11. Size-, electric-field-, and frequency-dependent third-order nonlinear optical properties of hydrogenated silicon nanoclusters

    NASA Astrophysics Data System (ADS)

    Li, Haipeng; Xu, Hu; Shen, Xiaopeng; Han, Kui; Bi, Zetong; Xu, Runfeng

    2016-06-01

    We investigated the electronic properties and second hyperpolarizabilities of hydrogenated silicon nanoclusters (H-SiNCs) by using the density functional theory method. The effects of cluster size, external electric field and incident frequency on the second hyperpolarizability were also examined, respectively. We found that small H-SiNCs exhibit large second hyperpolarizability. With the increase of the number of silicon atoms in H-SiNCs, the frontier molecular orbital energy gap decreases, attributed to the enhancement of the second hyperpolarizability. Interestingly, we also found the electric-field-induced gigantic enhancement of the second hyperpolarizability for H-SiNCs due to the change of electron density distributions. In addition, our results demonstrate a significant dependence on the frequency of incident light.

  12. [60]Fullerene-porphyrin [n]pseudorotaxanes: self-assembly, photophysics and third-order NLO response.

    PubMed

    Đorđević, L; Marangoni, T; De Leo, F; Papagiannouli, I; Aloukos, P; Couris, S; Pavoni, E; Monti, F; Armaroli, N; Prato, M; Bonifazi, D

    2016-04-28

    By means of different spectroscopic techniques, we investigate a novel series of porphyrin derivatives (H2TPP), connected to dibenzo-24-crown-8 (DB24C8) moieties, which undergo self-assembly with different methano[60]fullerene units bearing dibenzylammonium (DBA) cations. The formation of both [2] and [3]pseudorotaxanes was proved by means of NMR, UV-Vis-NIR absorption and emission spectroscopies. With the support of molecular modelling studies, spectroscopic investigations showed the presence of a secondary interaction between the porphyrin and the C60 chromophores leading to the formation of different types of "face-to-face" assemblies. Remarkably, investigations of the non-linear optical response of these supramolecular systems showed that individual porphyrin and fullerene derivatives exhibit significantly lower second hyperpolarizability values when compared to their pseudorotaxanes functionalised counterparts. This proves that this class of supramolecular materials possesses relevant NLO response, which strongly depends on the structural arrangement of the chromophores in solution. PMID:26890806

  13. Size-, electric-field-, and frequency-dependent third-order nonlinear optical properties of hydrogenated silicon nanoclusters

    PubMed Central

    Li, Haipeng; Xu, Hu; Shen, Xiaopeng; Han, Kui; Bi, Zetong; Xu, Runfeng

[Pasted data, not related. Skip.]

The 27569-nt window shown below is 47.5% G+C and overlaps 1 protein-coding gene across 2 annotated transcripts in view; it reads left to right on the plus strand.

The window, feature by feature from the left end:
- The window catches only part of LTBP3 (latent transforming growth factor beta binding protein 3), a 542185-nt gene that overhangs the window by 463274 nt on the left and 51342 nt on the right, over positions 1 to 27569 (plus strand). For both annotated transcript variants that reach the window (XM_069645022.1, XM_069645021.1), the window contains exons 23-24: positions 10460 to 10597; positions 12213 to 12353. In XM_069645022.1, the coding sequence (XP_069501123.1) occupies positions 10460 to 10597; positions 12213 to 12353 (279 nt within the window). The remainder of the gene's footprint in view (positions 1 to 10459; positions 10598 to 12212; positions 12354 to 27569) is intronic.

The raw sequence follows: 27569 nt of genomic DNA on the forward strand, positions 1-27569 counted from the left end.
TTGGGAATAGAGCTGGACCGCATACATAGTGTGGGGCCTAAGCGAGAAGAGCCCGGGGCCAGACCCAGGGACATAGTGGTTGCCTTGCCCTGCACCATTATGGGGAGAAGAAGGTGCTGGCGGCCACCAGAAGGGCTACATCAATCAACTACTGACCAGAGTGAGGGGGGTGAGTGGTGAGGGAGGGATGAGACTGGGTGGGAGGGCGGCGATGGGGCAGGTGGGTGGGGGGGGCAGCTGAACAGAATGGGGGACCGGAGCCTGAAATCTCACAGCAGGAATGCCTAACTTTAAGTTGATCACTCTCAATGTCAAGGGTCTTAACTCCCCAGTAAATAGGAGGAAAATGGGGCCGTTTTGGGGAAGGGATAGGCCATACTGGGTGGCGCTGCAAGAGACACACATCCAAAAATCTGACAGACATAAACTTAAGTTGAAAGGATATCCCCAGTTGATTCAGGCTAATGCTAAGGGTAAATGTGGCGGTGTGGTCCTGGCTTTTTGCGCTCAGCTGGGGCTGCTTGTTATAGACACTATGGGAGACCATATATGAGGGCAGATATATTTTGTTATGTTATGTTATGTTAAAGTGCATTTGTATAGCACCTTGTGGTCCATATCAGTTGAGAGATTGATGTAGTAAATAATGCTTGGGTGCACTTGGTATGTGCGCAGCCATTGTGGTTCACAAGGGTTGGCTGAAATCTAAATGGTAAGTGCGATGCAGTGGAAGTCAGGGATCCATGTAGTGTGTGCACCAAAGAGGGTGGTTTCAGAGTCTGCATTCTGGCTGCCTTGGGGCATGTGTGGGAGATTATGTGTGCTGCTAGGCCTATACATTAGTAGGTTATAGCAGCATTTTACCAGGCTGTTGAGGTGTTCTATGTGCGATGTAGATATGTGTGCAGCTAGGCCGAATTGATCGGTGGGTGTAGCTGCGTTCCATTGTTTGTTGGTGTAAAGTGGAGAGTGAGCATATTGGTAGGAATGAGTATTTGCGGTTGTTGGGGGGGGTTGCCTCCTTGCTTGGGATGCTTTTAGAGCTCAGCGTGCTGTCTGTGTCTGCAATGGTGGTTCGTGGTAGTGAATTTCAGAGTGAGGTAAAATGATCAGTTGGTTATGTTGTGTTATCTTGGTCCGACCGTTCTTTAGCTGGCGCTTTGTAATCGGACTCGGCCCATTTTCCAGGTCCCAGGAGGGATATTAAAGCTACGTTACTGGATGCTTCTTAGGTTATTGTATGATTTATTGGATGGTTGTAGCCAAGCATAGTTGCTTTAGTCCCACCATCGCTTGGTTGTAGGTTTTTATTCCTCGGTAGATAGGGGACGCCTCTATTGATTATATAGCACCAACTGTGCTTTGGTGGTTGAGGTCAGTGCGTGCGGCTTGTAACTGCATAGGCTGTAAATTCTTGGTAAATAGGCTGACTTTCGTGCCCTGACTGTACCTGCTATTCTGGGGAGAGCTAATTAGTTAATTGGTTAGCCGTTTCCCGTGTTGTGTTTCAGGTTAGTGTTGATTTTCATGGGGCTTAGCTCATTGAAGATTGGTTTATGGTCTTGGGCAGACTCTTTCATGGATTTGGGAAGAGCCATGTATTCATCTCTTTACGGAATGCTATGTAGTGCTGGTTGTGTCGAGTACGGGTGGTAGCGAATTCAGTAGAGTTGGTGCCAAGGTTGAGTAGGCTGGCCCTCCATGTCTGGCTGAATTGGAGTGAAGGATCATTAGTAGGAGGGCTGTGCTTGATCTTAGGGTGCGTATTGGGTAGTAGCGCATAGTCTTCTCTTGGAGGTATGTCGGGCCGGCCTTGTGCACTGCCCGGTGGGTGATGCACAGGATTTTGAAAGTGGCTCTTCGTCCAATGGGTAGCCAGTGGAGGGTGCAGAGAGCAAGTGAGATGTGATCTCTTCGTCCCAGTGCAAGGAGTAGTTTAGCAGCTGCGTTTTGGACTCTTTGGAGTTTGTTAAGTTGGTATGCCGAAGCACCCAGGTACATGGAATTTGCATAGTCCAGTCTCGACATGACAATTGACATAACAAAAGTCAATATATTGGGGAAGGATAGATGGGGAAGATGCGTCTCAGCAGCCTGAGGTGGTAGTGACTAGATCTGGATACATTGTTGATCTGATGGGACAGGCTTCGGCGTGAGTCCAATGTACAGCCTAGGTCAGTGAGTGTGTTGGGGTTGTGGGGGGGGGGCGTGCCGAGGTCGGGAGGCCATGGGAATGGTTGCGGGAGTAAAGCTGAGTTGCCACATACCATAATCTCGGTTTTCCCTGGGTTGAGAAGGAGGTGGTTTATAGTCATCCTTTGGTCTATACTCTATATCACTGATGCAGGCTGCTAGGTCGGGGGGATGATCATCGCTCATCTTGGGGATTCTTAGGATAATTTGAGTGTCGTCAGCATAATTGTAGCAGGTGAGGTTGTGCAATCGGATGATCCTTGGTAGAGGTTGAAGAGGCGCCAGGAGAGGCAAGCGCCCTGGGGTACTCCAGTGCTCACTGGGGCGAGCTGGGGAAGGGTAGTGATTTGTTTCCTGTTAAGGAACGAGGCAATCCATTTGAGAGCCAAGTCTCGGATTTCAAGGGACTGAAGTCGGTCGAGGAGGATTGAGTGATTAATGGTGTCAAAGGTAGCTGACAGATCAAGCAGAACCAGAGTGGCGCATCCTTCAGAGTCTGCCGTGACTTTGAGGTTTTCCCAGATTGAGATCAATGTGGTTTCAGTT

2016-01-01

    We investigated the electronic properties and second hyperpolarizabilities of hydrogenated silicon nanoclusters (H-SiNCs) by using the density functional theory method. The effects of cluster size, external electric field and incident frequency on the second hyperpolarizability were also examined, respectively. We found that small H-SiNCs exhibit large second hyperpolarizability. With the increase of the number of silicon atoms in H-SiNCs, the frontier molecular orbital energy gap decreases, attributed to the enhancement of the second hyperpolarizability. Interestingly, we also found the electric-field-induced gigantic enhancement of the second hyperpolarizability for H-SiNCs due to the change of electron density distributions. In addition, our results demonstrate a significant dependence on the frequency of incident light. PMID:27305957

  14. Size-, electric-field-, and frequency-dependent third-order nonlinear optical properties of hydrogenated silicon nanoclusters.

    PubMed

    Li, Haipeng; Xu, Hu; Shen, Xiaopeng; Han, Kui; Bi, Zetong; Xu, Runfeng

    2016-01-01

    We investigated the electronic properties and second hyperpolarizabilities of hydrogenated silicon nanoclusters (H-SiNCs) by using the density functional theory method. The effects of cluster size, external electric field and incident frequency on the second hyperpolarizability were also examined, respectively. We found that small H-SiNCs exhibit large second hyperpolarizability. With the increase of the number of silicon atoms in H-SiNCs, the frontier molecular orbital energy gap decreases, attributed to the enhancement of the second hyperpolarizability. Interestingly, we also found the electric-field-induced gigantic enhancement of the second hyperpolarizability for H-SiNCs due to the change of electron density distributions. In addition, our results demonstrate a significant dependence on the frequency of incident light. PMID:27305957

  15. Twisted Thiophene-Based Chromophores with Enhanced Intramolecular Charge Transfer for Cooperative Amplification of Third-Order Optical Nonlinearity.

    PubMed

    Teran, Natasha B; He, Guang S; Baev, Alexander; Shi, Yanrong; Swihart, Mark T; Prasad, Paras N; Marks, Tobin J; Reynolds, John R

    2016-06-01